Connectionist Computation

Next August, I’m presenting a paper entitled “Connectionist Computation” at the International Joint Conference on Neural Networks.  The paper, which will be published in the conference proceedings, is an account of why (some) connectionist systems perform computations even though they don’t execute programs.

(Background: In 2005, Martin Roth published a paper in Mind and Language arguing that (some?) connectionist systems compute because, contrary to what you might expect, they execute programs.  Indeed, many philosophers hold that computation requires executing programs; but then, either connectionist systems execute programs (as Roth maintains) or they don’t compute.  By employing my general account of computation, I show why we need not impale ourselves on either horn of this dilemma.)

The organizers of IJCNN invited me to submit an expanded version of my paper to a special issue of the journal Neural Networks.  So I have written a largely new paper, entitled “Some Connectionist Systems Compute, Others Don’t.”  Here is the abstract:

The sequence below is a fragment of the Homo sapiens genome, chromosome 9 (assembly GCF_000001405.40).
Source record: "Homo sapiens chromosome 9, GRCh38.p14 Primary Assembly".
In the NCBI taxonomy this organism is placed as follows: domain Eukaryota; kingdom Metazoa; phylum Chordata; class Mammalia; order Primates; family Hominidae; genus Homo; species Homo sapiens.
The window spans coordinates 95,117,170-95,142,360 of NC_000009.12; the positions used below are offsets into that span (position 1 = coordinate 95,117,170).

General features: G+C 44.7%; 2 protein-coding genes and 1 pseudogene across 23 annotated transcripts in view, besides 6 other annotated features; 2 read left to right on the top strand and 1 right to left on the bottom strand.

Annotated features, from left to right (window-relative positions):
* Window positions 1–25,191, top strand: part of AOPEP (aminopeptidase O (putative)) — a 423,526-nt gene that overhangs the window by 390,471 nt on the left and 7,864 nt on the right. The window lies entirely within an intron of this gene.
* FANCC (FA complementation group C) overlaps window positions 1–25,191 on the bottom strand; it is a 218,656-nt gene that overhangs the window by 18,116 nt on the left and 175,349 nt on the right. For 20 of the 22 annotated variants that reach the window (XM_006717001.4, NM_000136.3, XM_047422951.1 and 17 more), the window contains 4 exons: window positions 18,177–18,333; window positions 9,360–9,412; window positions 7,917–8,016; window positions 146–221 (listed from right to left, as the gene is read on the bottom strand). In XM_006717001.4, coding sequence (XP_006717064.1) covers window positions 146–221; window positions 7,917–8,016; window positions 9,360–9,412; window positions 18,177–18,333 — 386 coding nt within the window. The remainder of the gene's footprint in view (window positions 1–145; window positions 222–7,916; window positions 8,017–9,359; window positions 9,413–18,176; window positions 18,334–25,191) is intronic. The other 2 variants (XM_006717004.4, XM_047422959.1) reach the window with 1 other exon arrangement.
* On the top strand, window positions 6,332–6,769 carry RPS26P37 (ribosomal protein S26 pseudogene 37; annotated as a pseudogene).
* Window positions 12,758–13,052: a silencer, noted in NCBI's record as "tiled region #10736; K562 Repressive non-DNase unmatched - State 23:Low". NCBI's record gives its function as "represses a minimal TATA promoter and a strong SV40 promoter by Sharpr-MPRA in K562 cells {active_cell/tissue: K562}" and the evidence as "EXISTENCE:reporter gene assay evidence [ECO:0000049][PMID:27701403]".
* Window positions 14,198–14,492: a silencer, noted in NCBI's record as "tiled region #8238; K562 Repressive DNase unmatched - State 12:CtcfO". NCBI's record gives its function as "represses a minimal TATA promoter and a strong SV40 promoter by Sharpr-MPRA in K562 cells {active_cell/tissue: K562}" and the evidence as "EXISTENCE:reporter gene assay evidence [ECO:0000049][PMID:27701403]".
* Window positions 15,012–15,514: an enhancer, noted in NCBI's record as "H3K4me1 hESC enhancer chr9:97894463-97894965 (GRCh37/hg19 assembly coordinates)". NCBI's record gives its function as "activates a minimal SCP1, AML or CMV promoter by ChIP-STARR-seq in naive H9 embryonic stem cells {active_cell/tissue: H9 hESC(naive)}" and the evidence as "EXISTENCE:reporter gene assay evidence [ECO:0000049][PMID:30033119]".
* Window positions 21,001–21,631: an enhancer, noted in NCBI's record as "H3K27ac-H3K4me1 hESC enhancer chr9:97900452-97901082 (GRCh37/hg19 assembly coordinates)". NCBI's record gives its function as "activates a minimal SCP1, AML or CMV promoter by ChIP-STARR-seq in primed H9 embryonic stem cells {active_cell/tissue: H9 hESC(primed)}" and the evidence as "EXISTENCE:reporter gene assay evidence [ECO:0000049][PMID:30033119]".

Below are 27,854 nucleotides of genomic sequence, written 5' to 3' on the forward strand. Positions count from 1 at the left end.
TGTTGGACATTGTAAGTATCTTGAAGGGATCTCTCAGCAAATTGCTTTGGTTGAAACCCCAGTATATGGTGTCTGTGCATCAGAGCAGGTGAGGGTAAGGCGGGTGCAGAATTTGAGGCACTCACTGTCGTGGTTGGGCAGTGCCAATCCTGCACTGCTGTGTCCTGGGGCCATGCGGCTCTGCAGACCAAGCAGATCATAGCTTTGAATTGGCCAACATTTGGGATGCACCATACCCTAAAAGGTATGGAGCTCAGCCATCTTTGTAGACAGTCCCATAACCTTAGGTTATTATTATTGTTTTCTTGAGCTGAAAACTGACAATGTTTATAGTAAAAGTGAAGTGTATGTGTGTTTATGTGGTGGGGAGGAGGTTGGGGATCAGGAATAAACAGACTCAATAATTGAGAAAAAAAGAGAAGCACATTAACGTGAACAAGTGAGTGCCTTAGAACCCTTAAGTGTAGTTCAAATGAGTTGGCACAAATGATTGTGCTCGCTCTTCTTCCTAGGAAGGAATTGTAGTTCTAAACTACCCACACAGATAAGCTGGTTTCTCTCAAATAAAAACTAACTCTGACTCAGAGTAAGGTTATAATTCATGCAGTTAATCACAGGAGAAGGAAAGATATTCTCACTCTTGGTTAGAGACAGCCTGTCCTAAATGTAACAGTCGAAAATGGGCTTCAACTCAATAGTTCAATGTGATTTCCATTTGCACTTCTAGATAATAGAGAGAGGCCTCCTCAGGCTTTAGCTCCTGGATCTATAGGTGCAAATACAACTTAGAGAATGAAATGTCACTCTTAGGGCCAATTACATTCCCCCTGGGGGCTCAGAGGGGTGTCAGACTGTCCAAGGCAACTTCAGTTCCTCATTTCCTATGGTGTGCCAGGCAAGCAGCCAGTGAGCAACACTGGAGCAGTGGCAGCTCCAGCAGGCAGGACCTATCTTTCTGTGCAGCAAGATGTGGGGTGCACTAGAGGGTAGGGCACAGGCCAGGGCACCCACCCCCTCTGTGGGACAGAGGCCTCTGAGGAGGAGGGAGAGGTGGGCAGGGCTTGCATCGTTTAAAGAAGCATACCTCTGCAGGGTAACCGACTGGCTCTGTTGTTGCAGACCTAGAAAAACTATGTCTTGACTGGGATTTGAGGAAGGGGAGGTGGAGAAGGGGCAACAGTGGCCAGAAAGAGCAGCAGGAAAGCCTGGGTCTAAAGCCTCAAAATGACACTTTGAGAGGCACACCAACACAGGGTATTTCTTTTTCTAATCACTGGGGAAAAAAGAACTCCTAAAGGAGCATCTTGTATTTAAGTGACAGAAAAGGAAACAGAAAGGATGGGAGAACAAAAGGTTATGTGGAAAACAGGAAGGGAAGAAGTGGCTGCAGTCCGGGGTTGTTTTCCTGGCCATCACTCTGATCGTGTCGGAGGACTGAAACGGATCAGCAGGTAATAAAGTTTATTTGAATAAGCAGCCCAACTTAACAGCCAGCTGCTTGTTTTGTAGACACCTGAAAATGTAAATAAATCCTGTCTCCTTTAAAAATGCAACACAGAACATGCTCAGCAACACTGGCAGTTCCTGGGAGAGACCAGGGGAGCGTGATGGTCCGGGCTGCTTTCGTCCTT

<<I address whether connectionist systems perform computations in the sense of ‘computation’ used in computability theory and computer science.  I explicate and defend the following theses.  (1) Many connectionist systems compute–they perform computations.  (2) Some connectionist systems compute in a classical way.  Digital computers, which are very large networks of logic gates, belong to this class of connectionist systems.  (3) Other connectionist systems compute in a non-classical way.  (4) Yet other connectionist systems do not perform computations.  Brains may well fall into this last class.>>

My paper is due by August 1 (about two weeks from now).  I would be very interested in receiving comments before the paper is due (and would, of course, acknowledge them in the final version).  If anyone would like to comment on the paper before it’s due, please contact me and I’ll email it to you.